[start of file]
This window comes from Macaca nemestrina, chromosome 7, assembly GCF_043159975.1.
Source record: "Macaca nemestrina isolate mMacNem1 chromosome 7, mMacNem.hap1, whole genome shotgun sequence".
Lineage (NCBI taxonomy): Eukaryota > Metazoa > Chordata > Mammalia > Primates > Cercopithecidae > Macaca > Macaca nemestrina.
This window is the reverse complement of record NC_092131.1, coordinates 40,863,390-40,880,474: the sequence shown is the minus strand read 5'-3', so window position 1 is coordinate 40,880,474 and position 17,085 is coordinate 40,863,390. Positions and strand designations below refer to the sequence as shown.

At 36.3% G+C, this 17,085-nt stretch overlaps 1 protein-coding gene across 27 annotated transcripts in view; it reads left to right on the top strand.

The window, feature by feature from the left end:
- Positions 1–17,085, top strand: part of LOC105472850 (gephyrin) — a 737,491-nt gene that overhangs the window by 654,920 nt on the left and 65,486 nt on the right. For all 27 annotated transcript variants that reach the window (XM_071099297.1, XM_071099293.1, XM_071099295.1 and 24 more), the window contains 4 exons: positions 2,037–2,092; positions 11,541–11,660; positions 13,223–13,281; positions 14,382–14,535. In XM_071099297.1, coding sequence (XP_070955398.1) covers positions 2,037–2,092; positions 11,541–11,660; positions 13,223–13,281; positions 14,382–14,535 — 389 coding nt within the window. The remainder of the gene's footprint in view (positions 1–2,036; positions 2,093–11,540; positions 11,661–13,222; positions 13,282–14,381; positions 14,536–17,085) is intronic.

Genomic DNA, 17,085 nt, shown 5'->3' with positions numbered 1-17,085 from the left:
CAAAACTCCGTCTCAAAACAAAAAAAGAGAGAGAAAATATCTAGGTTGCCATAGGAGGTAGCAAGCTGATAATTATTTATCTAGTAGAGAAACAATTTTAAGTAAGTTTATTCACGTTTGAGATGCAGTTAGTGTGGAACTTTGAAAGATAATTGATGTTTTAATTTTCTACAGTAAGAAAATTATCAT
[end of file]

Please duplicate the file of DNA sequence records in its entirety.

This window comes from Macaca nemestrina, chromosome 7, assembly GCF_043159975.1.
Source record: "Macaca nemestrina isolate mMacNem1 chromosome 7, mMacNem.hap1, whole genome shotgun sequence".
Lineage (NCBI taxonomy): Eukaryota > Metazoa > Chordata > Mammalia > Primates > Cercopithecidae > Macaca > Macaca nemestrina.
This window is the reverse complement of record NC_092131.1, coordinates 40,863,390-40,880,474: the sequence shown is the minus strand read 5'-3', so window position 1 is coordinate 40,880,474 and position 17,085 is coordinate 40,863,390. Positions and strand designations below refer to the sequence as shown.

At 36.3% G+C, this 17,085-nt stretch overlaps 1 protein-coding gene across 27 annotated transcripts in view; it reads left to right on the top strand.

The window, feature by feature from the left end:
- Positions 1–17,085, top strand: part of LOC105472850 (gephyrin) — a 737,491-nt gene that overhangs the window by 654,920 nt on the left and 65,486 nt on the right. For all 27 annotated transcript variants that reach the window (XM_071099297.1, XM_071099293.1, XM_071099295.1 and 24 more), the window contains 4 exons: positions 2,037–2,092; positions 11,541–11,660; positions 13,223–13,281; positions 14,382–14,535. In XM_071099297.1, coding sequence (XP_070955398.1) covers positions 2,037–2,092; positions 11,541–11,660; positions 13,223–13,281; positions 14,382–14,535 — 389 coding nt within the window. The remainder of the gene's footprint in view (positions 1–2,036; positions 2,093–11,540; positions 11,661–13,222; positions 13,282–14,381; positions 14,536–17,085) is intronic.

Genomic DNA, 17,085 nt, shown 5'->3' with positions numbered 1-17,085 from the left:
CAAAACTCCGTCTCAAAACAAAAAAAGAGAGAGAAAATATCTAGGTTGCCATAGGAGGTAGCAAGCTGATAATTATTTATCTAGTAGAGAAACAATTTTAAGTAAGTTTATTCACGTTTGAGATGCAGTTAGTGTGGAACTTTGAAAGATAATTGATGTTTTAATTTTCTACAGTAAGAAAATTATCAT